I have begun the research and studying that will be required to rewrite SecurityDistro.com. This research has lead me to believe that the most efficient way to start would be with a PHP framework.
I started by looking through a few common frameworks, their install process, and their documentation. The search began with Zend, CodeIgniter, and Symfony. I installed each one and started looking into what it would take for someone like myself to learn MVC using these frameworks. My requirements were that it needed to be an easy introduction to MVC and that it wouldn’t require me to start from scratch on SecurityDistro.com. I wanted to make incremental improvements to the site as I learned the framework.
At first glance Zend appeared to be a hodge podge of different libraries which would require me to do a good bit of work just to start playing with it. I could be wrong but this was my first impression.
Symfony was actually my first choice in frameworks but when I started going through the Propel ORM setup which appears to be required for Symfony I decided that I didn’t want to spend the next 2 weeks learning an ORM tool before I got started in the framework.
Last on the list was CodeIgniter. From the description it was lightweight and would require little setup to get going. The description of the framework was oddly accurate. I installed CodeIgniter in a subdirectory on my test box and was viewing the default index page in just a few minutes. CodeIgniter also offers two “getting started” style video tutorials that are fairly short and very helpful. After watching the videos and playing around a bit I started looking through the documentation. The documentation provided was straight forward and gave easy to understand instructions on how to use the various resources provided by the framework.
After watching the tutorials and browsing the documentation I started to write a little code. This quickly led me to more questions including how to get the index.php segment out of the middle of my URL. A little searching provided this tutorial which was exactly what I was looking for. The tutorial walked through the best way to rewrite the URL in order to have a nice clean URL.
My next issue was MVC structure. Since I have never worked on an MVC application I was in the dark about the structure and how things were supposed to be designed. I knew what the M, V, and C stood for and did but had no idea how the data flowed between them. Turning back to the CodeIgniter documentation I found a nice little diagram to get me started. This got me moving in the correct direction but after more coding I can already tell that MVC application structure will need to be added to my required reading list.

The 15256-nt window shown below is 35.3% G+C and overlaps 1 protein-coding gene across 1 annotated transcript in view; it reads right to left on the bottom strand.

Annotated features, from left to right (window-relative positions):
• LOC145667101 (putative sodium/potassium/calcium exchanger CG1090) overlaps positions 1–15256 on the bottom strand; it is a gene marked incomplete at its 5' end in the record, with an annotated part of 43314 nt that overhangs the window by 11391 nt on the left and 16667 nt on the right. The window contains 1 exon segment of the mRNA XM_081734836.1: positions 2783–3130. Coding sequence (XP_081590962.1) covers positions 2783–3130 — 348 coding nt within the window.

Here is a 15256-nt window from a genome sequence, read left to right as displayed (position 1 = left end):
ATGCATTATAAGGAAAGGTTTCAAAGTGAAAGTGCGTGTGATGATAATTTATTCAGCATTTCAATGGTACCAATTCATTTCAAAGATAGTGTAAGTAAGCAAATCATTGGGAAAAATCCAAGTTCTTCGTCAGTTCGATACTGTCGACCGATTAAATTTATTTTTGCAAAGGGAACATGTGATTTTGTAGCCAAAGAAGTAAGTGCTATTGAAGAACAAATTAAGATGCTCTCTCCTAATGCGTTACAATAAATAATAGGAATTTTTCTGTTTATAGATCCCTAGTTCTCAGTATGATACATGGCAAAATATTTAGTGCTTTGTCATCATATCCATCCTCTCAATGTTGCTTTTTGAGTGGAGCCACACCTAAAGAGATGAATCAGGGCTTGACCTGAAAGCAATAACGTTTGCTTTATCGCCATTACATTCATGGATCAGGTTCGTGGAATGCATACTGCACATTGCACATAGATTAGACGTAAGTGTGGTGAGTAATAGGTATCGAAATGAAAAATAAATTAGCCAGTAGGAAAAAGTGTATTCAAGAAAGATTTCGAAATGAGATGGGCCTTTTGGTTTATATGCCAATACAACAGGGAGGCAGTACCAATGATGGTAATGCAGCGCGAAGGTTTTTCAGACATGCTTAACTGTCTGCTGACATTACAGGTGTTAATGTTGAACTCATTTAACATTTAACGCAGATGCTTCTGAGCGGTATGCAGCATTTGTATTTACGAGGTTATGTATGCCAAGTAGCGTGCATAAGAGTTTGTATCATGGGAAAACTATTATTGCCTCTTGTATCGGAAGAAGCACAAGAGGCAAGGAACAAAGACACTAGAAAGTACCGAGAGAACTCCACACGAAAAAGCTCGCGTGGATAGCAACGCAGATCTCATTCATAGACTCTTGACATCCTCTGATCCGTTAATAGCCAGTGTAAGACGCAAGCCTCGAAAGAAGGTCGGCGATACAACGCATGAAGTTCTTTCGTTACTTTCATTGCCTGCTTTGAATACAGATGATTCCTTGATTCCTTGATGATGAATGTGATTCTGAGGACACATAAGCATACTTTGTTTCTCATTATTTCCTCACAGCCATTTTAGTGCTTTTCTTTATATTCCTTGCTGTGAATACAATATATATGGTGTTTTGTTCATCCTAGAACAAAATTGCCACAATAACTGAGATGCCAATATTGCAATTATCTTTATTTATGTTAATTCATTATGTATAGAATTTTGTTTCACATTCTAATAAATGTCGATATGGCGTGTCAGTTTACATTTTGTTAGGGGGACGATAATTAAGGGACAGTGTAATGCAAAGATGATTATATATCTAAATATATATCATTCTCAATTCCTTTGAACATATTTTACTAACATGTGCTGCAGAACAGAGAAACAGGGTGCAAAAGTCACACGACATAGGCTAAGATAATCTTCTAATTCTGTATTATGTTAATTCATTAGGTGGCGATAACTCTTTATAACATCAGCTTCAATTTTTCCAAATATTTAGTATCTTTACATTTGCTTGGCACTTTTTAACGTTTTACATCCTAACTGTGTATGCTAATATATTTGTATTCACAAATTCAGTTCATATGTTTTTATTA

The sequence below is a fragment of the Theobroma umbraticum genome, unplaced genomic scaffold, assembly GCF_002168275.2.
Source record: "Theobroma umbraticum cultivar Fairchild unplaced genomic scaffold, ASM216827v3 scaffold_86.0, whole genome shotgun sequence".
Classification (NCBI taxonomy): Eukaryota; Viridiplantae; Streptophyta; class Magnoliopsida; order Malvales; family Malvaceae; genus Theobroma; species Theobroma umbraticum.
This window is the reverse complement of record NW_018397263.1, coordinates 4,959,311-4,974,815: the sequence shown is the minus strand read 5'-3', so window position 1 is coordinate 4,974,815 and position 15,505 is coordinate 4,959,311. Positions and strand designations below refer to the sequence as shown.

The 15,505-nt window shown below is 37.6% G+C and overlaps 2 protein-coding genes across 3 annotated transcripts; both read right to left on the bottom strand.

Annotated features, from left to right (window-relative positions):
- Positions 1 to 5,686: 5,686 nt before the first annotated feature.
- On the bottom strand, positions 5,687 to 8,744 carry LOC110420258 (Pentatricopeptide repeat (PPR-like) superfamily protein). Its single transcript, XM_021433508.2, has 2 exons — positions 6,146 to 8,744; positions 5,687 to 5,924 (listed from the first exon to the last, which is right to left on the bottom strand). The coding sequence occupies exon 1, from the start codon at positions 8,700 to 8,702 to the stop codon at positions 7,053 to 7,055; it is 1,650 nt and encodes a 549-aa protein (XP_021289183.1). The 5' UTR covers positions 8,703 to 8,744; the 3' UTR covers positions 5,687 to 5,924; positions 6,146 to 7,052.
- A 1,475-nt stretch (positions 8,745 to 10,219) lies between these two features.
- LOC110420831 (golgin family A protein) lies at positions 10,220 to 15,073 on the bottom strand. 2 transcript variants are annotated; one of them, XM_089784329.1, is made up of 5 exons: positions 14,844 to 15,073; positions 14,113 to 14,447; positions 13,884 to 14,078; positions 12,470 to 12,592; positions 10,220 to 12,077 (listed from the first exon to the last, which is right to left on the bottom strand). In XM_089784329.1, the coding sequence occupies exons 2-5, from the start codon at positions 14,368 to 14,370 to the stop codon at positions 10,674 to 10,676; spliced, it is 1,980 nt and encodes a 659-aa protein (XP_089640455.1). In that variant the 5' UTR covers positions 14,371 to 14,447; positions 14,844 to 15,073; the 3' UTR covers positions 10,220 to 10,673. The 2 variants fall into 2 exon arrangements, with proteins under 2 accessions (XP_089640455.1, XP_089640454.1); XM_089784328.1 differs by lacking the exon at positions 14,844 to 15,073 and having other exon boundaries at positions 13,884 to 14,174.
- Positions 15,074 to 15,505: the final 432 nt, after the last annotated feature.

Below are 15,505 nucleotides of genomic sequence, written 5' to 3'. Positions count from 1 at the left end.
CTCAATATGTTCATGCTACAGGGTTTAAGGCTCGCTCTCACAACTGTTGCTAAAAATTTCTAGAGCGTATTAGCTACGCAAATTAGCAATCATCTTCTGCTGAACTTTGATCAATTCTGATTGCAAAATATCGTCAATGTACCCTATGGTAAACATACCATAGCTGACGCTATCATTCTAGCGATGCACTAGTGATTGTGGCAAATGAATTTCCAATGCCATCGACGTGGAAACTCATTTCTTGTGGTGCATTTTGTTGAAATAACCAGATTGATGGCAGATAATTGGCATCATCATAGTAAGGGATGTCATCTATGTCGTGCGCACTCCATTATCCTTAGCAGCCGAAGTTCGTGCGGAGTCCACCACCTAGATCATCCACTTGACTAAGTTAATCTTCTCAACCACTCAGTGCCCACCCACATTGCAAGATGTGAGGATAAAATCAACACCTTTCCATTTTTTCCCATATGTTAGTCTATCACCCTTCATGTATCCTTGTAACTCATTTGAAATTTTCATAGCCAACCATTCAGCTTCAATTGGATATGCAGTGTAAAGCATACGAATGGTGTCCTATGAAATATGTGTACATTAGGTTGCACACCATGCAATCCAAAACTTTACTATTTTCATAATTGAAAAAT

A few months ago I was able to sign up for my first developers conference. The destination was PHPWorks 08 in Atlanta which was being hosted by PHP Architect. While registering for the conference I kept seeing an offer for a free PHP training class. I knew that there was a catch but but didn’t know what it was yet. When it comes to development I tend like instructor oriented training whether it be in a class or online. Knowing this, I clicked the offer button to see what it was all about. The offer was that I could sign up for the tutorials section of the conference for an extra $250 but in exchange I could pick from almost any training class in the PHP Arch catalog. After reviewing the catalog I found that all classes were instructor lead online classes that usually ran around $900 per seat. I decided that it was worth it and signed up for the whole package. This meant that for $850 I would get access to the conference, tutorial day, a training class, and a 1 year subscription to PHP Architect which I was planning on getting at some point anyways. As far as cost comparison to other conferences I see this as a great value and I am excited to see what the outcome is.
The conference payment and registration was now complete so I needed to find a class and get registered. It wasn’t immediately apparent to me when I logged in to my new PHP Arch account how to select the class without having to pay for it. I may have overlooked the area but there just didn’t seem to be a mapping in the system which understood that I had met the requirements for the conference that would result in a free class. With the contact info quickly accessible via the website I gave them a call. I was promptly put in touch with a human who solved my problem in a matter of minutes. He had me sign up for a class via the website and immediately waived the cost due to the conference tutorial day sign up. For me this was a great start to a beautiful friendship. There is nothing better than the feeling you get with prompt customer service that ends in problem resolution.
This marks the first of many posts that will be related to PHP Architect. I look forward to passing on information about how the well class goes as well as semi-live blogging the conference.
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